By stealing policies from the others.

We thought we'd mix the red with blue

Sierra drivers' votes to woo.

Well, it might get him on the Ned Sherrin show, but plainly we are not in Auden country here. Tom, to whom Creevey once broke the news of Anwar Sadat's assassination when the portly ex-MP for Stockport was Labour's international secretary (he didn't believe it, naturally), could make the Doggerel Section of the Guinness Book of Records. John "Hurricane" Smith of UK News wrote a much funnier - ie nastier - version on the Blair battle bus. It will be brought to you next week.

IT'S ALL very well celebrating the advent of a Labour government but nobody seems to have noticed that Westminster has lost some of its most sociable Tories. Annie's Bar, the haunt of the parliamentary lobby and MPs, will be denuded. We will never again hear Jerry Hayes (Harlow, Cabaret and Unionist Party) rehearsing his forthcoming after dinner speech. Or Sir Donald Thompson (Calder Valley, Blue-Striped Butcher's Apron Party) disclosing how he once bought two hundred pigs' heads for six (old) pence each. Creevey would never have thought it possible to miss hangin' `n floggin' Vivian Bendall (Ilford North, Hereditary Estate Agent Party), but it won't be the same place without him. Even the barmaid, Elizabeth, has quit Annie's for another job. Presumably she got tired of nannying Conservative MPs in between their public bouts of denouncing the nanny state. All very confusing.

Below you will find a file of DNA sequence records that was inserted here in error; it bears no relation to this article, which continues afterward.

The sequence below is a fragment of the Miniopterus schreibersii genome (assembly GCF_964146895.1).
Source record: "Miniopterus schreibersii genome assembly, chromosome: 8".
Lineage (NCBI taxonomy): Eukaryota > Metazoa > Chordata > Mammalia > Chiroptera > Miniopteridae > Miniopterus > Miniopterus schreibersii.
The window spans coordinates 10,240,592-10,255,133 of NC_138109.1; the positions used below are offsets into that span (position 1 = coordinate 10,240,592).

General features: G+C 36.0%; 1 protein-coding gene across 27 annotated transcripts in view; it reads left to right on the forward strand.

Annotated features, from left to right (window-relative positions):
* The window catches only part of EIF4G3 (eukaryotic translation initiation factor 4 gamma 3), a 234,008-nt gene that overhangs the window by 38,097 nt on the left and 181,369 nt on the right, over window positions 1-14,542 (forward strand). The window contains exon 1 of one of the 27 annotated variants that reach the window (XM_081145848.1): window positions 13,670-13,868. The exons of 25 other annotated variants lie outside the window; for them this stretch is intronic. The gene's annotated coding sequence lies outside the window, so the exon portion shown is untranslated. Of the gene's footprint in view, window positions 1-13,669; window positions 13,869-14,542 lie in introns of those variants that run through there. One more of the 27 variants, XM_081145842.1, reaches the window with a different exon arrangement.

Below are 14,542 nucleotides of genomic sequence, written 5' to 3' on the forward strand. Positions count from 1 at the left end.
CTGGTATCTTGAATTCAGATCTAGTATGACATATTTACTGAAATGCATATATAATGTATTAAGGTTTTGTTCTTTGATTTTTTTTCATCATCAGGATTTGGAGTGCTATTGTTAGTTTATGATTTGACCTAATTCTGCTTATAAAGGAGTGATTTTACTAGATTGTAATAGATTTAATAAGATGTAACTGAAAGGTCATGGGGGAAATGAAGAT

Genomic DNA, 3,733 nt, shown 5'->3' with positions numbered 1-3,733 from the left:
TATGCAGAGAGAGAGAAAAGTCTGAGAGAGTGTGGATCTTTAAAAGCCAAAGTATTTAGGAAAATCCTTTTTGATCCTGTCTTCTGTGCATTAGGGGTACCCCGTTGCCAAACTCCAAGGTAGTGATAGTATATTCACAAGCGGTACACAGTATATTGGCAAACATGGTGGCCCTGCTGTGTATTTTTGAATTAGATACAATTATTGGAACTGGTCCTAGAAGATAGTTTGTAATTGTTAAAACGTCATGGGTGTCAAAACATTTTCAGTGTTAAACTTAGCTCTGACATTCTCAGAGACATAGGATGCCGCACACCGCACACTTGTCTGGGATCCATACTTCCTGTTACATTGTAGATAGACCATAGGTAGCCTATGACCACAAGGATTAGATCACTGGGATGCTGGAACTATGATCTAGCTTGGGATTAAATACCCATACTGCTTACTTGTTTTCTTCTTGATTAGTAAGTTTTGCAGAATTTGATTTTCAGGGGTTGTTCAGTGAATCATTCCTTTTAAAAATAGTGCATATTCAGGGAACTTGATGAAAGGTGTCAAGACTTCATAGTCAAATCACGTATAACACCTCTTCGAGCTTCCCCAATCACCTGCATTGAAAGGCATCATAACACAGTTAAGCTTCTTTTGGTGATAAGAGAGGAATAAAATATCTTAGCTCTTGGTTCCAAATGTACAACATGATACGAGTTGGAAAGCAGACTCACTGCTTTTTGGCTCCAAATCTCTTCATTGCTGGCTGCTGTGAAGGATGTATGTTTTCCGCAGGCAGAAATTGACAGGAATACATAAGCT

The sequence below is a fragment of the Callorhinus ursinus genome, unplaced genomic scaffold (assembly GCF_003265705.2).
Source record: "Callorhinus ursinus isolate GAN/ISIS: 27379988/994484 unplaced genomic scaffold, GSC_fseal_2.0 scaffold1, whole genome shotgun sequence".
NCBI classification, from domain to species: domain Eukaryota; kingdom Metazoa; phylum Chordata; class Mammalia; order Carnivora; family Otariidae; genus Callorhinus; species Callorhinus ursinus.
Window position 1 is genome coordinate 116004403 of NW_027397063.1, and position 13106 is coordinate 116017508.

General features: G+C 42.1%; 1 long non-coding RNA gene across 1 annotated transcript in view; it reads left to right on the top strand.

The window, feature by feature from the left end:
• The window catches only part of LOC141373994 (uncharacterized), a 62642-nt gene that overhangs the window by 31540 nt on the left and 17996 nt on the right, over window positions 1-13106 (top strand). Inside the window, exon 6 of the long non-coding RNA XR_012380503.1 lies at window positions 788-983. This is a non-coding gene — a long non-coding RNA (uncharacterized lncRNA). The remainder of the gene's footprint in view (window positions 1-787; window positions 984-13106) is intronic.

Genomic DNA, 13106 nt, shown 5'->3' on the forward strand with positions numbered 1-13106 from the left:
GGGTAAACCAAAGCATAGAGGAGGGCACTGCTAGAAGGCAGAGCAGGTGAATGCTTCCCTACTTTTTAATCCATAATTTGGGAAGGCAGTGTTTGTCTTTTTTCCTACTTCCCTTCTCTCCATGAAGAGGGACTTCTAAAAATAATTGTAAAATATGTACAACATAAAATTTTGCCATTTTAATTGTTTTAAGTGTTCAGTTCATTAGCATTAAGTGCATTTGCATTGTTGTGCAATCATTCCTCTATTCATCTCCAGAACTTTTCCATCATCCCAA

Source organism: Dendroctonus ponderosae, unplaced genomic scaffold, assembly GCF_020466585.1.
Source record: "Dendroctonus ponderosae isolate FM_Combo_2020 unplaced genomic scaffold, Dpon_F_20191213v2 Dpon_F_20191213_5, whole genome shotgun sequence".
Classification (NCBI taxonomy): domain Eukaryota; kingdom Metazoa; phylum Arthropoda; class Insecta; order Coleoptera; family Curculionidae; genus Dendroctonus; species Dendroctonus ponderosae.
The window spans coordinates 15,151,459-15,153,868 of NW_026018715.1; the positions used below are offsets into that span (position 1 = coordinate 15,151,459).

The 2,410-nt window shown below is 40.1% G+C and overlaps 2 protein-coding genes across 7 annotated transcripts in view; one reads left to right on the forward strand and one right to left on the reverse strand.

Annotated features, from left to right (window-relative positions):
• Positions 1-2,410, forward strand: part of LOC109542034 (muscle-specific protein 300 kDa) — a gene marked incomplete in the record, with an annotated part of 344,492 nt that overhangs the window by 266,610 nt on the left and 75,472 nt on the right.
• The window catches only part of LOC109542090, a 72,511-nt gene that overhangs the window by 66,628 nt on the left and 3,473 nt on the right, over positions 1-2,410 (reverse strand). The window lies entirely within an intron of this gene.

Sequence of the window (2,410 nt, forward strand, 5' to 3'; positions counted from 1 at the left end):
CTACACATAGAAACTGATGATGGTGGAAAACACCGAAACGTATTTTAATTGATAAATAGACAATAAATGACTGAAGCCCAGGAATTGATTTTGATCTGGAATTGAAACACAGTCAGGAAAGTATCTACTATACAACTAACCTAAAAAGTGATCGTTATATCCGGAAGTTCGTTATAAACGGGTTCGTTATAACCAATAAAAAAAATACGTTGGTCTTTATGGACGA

n CHARLES "Lord" Lewington, the Tories' chief spin doctor who was parachuted into Conservative Central Office from his comfy niche as political editor of the Sunday Express, has told friends he wants to go back into newspapers. "Oh, that rules out the Express, then," observed one of his former confreres acidly.

And another Charles. Gordon Brown's "personal press secretary", as Charlie Whelan will be known at No 11, has been ordered to clean up his act. From now on, he can't dismiss everything he doesn't agree with as "bollocks". The in-word is "horseshit".

KAMLESH BAHL, the chairwoman of the Equal Opportunities Commission, clearly believes in keeping her options open. Immediately after the election, she wrote to John Major praising him for his "dedication and energy" and lamenting the "disappointing result". Nothing very surprising there. Ms Bahl is a former Tory activist.

But in the same post she also wrote to victorious Tony Blair, praising him for his (yes) "energy and dedication" and looking forward to working with him. For good measure, she also wrote to Cherie Blair to congratulate her on her energetic dedication. Modelled, presumably, on Ms Bahl's own dedicated energy.

n A FINAL appearance in Goodbye Corner! David Evans, the loud-mouthed Conservative ousted at Welwyn Hatfield by Melanie Johnson, whom he denounced as the unmarried mother of three bastards, is quitting the political scene. "When you have lost, you are nothing," he moans. But he cheers up: "Redwood will become leader, and he'll win in five years' time!" And Thomas Creevey will ride the winner in the Grand National.